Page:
Introducing the New Beef Value
By Stephen Miller
Angus breeders are familiar with economic selection indexes and have utilized them in their selection and marketing programs.
Although now commonplace, just 15 years ago the use of such tools in beef cattle breeding was relatively new. The implementation of the current models behind dollar value indexes ($Values) were first introduced in 2004, and I imagine at the time created a lot of discussion.
Since 2004, producers’ attitudes towards indexes have changed and the tools have readily been used. Not only have attitudes changed, but also cattle management practices, science and technology, expected progeny difference (EPD) availability, and even cattle have evolved steadily over time.
Table 1 shows the change in EPD averages between 2004 and 2017 along with basic industry parameters that are inputs into the beef value ($B) model as reported in the Spring 2004 and Fall 2018 Sire Evaluation Reports. In 15 years, it is remarkable how much the economics of the industry have changed and how breeders have responded with genetic changes.
The new $B model was approved by the American Angus Association Board of Directors for implementation in June 2019, following a year-long intensive research project between Angus Genetics Inc. (AGI) staff and AbacusBio LTD from New Zealand (www.abacusbio.com), a consulting firm with specific expertise in economic index development.
The first phase of the project was a survey of industry attitudes and preferences for genetic selection tools and individual traits, along with basic demographics related to their operations. Survey information was used in the project to design selection tools to best fit industry needs identified. The mantra being selection tools work best when utilized.
Responses exceeded expectations with 3,174 respondents including 1,709 fully completed surveys.
Respondents demonstrated $Values are well used; reporting 82-85% of commercial cow-calf, retained owners and seedstock breeders using at least one index, with most using two. Generally, there was a positive perception of EPDs and $Values with a high level of trust in the underlying system (60-75% total agreement). Although $Values are currently well used and trusted, 75% of respondents supported the need for improvements to the model, agreeing that trait weightings could be revised.
As expected, retained owners had a propensity to rank traits impacting the feedlot and carcass segment higher, relative to the commercial cow-calf and the seedstock respondents. The ranking of trait preference within the retained owner category from most to least important included marbling grade, feed efficiency, average daily gain (ADG), and yield grade (YG), respectively. The preferred traits of feedlot respondents, the more limited in number group, were feed efficiency followed by similar rankings for health, gain and marbling.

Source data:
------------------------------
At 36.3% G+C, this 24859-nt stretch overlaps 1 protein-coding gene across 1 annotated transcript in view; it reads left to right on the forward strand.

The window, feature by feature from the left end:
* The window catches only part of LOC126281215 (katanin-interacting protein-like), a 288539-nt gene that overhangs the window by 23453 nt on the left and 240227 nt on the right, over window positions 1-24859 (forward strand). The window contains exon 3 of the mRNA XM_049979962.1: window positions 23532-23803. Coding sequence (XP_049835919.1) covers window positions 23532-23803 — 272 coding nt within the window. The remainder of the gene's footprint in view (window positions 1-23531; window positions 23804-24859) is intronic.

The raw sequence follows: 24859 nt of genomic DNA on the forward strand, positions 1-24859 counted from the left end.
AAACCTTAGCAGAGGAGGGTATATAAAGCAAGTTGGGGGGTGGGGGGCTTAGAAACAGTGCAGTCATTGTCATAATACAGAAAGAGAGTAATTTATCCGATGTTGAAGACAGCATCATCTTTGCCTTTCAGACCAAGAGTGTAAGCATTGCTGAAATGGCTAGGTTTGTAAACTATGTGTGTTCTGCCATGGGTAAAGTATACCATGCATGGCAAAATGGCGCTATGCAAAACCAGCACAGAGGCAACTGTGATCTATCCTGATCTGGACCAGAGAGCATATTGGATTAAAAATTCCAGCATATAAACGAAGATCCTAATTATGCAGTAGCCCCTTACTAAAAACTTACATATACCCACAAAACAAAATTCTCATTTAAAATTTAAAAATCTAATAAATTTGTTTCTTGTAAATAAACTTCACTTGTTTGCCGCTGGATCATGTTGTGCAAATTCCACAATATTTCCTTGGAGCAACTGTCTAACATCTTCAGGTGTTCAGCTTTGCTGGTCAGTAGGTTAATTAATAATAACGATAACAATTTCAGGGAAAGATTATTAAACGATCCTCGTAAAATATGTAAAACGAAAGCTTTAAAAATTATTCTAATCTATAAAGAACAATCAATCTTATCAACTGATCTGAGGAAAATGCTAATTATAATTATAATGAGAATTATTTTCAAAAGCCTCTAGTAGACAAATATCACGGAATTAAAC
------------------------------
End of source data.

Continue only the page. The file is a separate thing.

The new $B model shares similarities to the existing model, and as a result the models rank animals in a similar manner. Among 183 of the top sires (genotyped) based on number of recent registrations, the correlation between new and old $B was 0.92.
The three features in the new $B model which are having the largest impact on rankings include:
1. Slaughter end point. The new model employs an algorithm to determine what the economically optimal slaughter end point is given the current economic assumptions. The result is a heavier, fatter animal compared to the average industry steer indicating that increases in quality grade premiums offset the increased yield discounts at those heavier weights, while still avoiding overweight discounts. These tradeoffs follow those that feeders face with every pen of cattle they feed.
2. Dressing percent. The new $B model directly predicts differences in dressing yield based on yearling weight (YW) and carcass weight (CW) EPDs. The variation in these two traits is illustrated in Figure 1. As the scatter plot shows, although these traits are correlated (0.75) in the Angus genetic evaluation, there are cattle which clearly show more or less carcass weight, given their live weight at a given age. This differential is now impacting cattle value in the new model.
3. Price grid. The old $B model assumed cattle were marketed on an industry average grid. The price grid utilized in the new $B model incorporates a proportion of the cattle being marketed on a grid that rewards more for above average quality and yield. The old and new price grids are comparedin Table 2 and show the greater rewards for both quality (marbling) and yield with the new grid.
So, what’s different?
Although the new and old models are highly correlated, producers will see noticeable difference in how animals rank in the new $B compared with the current rankings. To best understand how the two models place different emphasis on different traits, it is useful to consider the expected response to selection.
Response to selection is a useful tool as it takes into account the intercorrelations between all the traits. Figure 2 illustrates the expected response in the EPD traits to approximately 10 years of selection. The new $B model trades off small differences in growth rate response (2 fewer pounds of YW and CW) for more marbling, yield and feed efficiency, which is predicted to be a more profitable alternative.
The release of $Values from an improved model is a natural progression for the Association. The current $B model has stood the test of time and has served the membership and the industry well. Selection on the new $B will result in more profitable feeder calves when fed through to slaughter in today’s market with payments made on a quality focused grid.
Visit Angus.org/Index for more information on the $Value Index updates.
By the Numbers is a monthly column in the Angus Journal. This column was written for the April 2019 issue. Subscribe here to receive the monthly publication.